Dr WOODRUFF (Franklin - Motion) - Mr Deputy Speaker, I move -
That the House:
(1) Notes on 12 August 2020, the federal minister for Environment, Hon. Sussan Ley MP, published in the Mercury the Australian Government's intention to develop a draft bilateral agreement under s. 46 of the Environment Protection and Biodiversity Conservation Act 1999 (EPBC) with the State of Tasmania.
(2) Further, notes a bilateral agreement under s. 46 allows for actions, or a class of actions, to not require EPBC approval for the purposes of a Part 3 (matters of national environmental significance) provision.
(3) Understands that a bilateral agreement could easily ensure developments that infringe on world heritage properties and national heritage matters of national significance would effectively no longer require an EPBC approval.
(4) Further notes a recent court ruling by the Resource Management and Planning Appeal Tribunal (RMPAT), upheld by the Supreme Court, found the Court does not have the jurisdiction to review the Reserve Activity Assessment (RAA) process.
(5) Further notes the weakness of the current RAA process, and a looming s. 46 bilateral agreement, will soon lead to a situation where large elements of developments in Parks are unappealable and effectively entirely up to the Government’s discretion.
(6) Calls on the Government to not enter into a bilateral agreement under s. 46 of the EPBC Act.
On 12 August, Tasmanians learned through the Mercury newspaper, that the federal minister for the Environment had signalled the Australian Government's intention to develop draft bilateral agreements under section 46 of the Environment Protection and Biodiversity Conservation Act (EPBC) with the state of Tasmania. This means that the federal government is taking another step in its commitment to washing its hands of protections for rare and threatened and endangered species across the nation and to wash their hands of the responsibilities under the EPBC act by handing the authorisation for that process across to the states.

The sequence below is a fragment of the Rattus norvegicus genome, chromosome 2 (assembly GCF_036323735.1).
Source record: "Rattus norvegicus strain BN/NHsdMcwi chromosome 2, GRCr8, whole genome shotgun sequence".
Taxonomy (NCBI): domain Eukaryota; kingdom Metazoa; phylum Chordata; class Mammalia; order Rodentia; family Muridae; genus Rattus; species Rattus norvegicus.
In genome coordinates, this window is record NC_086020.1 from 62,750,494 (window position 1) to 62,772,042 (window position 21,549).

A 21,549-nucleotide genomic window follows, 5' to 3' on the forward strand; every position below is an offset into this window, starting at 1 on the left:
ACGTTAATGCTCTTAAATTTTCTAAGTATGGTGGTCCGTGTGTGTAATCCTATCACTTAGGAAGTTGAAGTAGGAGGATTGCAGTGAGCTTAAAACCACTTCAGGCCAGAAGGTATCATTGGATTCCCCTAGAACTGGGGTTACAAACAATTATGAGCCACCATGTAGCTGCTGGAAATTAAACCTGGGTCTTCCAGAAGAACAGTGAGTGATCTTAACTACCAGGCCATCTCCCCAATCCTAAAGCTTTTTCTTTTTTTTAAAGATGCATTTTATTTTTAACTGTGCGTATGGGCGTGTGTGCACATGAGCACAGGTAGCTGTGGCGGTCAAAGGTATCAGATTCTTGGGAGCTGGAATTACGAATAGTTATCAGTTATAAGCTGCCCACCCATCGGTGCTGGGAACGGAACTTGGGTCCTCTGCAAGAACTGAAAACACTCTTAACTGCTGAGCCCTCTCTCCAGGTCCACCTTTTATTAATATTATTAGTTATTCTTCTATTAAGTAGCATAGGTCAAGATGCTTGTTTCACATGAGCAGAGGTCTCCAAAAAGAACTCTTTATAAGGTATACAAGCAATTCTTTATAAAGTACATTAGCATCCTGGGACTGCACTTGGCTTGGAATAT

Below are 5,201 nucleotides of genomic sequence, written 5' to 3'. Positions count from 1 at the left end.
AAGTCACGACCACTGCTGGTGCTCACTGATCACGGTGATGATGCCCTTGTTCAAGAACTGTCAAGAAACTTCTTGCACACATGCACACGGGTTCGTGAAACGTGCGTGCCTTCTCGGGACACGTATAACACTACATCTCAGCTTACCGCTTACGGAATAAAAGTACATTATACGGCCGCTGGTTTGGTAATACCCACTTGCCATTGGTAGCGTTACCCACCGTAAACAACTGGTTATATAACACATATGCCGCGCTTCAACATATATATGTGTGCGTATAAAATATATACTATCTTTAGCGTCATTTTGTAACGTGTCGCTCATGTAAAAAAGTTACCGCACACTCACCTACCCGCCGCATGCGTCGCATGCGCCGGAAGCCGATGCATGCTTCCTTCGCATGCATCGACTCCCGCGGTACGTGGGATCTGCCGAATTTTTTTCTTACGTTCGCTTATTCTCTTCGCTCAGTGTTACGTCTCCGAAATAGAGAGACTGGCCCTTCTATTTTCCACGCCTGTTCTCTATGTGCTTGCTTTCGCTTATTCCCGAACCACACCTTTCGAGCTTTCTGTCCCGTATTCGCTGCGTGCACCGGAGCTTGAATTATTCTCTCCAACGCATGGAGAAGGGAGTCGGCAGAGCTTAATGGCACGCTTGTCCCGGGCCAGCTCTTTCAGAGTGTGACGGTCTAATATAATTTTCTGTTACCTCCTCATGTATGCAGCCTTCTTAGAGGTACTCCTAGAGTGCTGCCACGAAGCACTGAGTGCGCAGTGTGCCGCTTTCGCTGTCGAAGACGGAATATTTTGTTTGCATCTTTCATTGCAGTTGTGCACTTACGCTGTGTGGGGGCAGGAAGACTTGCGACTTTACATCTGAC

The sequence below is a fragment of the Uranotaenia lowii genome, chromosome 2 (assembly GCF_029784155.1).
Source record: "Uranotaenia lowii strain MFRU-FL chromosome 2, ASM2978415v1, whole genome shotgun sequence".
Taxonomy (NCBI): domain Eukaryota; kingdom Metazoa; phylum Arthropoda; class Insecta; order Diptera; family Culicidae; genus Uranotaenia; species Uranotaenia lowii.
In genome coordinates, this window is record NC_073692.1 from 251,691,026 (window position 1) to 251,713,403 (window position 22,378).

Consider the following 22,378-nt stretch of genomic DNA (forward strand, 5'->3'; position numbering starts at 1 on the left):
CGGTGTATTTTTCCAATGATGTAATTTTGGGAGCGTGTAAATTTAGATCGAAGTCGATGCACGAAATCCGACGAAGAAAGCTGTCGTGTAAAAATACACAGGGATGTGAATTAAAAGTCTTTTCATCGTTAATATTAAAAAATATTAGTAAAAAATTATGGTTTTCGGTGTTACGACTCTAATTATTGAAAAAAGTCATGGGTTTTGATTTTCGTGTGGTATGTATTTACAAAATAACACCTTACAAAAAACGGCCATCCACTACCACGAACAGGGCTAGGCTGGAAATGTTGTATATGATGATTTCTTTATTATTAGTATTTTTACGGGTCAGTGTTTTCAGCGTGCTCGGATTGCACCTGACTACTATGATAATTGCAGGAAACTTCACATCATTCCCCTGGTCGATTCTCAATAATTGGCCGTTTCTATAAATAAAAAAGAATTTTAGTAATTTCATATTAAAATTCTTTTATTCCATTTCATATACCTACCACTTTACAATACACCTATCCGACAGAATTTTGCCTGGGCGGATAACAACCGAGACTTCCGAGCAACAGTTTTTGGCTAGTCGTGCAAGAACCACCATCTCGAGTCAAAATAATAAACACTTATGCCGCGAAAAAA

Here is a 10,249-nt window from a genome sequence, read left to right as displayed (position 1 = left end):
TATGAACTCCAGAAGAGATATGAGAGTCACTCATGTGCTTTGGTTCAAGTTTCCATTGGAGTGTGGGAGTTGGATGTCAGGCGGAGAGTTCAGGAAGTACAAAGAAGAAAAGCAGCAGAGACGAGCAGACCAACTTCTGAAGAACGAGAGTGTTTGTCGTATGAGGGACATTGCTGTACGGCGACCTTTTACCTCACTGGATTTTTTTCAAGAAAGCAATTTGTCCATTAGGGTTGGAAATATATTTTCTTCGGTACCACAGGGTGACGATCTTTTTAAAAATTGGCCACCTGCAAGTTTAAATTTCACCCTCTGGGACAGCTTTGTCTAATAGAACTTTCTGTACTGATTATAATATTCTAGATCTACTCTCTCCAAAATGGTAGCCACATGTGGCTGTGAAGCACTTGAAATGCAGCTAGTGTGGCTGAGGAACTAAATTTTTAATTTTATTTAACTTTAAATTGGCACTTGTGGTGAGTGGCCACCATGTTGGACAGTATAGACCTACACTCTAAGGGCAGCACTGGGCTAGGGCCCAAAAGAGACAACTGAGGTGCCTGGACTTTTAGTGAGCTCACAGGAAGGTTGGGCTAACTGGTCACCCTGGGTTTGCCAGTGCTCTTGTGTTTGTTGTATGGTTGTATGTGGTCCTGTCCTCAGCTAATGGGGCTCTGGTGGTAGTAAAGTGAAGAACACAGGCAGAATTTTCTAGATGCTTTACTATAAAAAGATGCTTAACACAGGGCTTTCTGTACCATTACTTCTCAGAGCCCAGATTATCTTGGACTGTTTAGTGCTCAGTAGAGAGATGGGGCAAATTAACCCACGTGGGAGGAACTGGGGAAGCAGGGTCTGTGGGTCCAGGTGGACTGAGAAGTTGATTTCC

The Morrison Government has been clear about this from very early on. The 20-year review of the EPBC act, which is still in train, so far in their interim report, has found that that the 20-year old legislation is struggling to meet the needs of the environment, agriculture, community, planners and business.
Professor Graeme Samuels' interim report made the statement that it does not serve the interests of the environment or business. That was enough to signal concern for the federal government, despite the fact that he made it clear that the legislation was cumbersome and was not protecting environment values appropriately.
The fact that he signalled that has meant that they have fast forwarded their efforts to rip up the biodiversity protections across Australia that are enabled in the EPBC act at the moment. That is why they have come in ahead of the final report from the review of the EPBC act, as the federal minister for the Environment, Sussan Ley said: 'To commence discussions with willing states to enter agreements for single touch approvals'.
It is the single touch approvals, that language the minister is using and has become favourite jargon for the Prime Minister, which is striking fear at the heart of everyone around Australia who has spent their time loving and caring for their local places, for the values we have which are unique on the planet and that are increasingly threatened.
Those places in Tasmania we hold as a state, not only extraordinary values in themselves, but extraordinary values in the world. Our Wilderness World Heritage Area is the only world heritage area which has the word 'wilderness' in it. It has the word 'wilderness' in it because it is the place on the planet that has been least affected by the impact of destructive practices, of roads. It has been looked after and shaped by Aboriginal people for tens of thousands of years.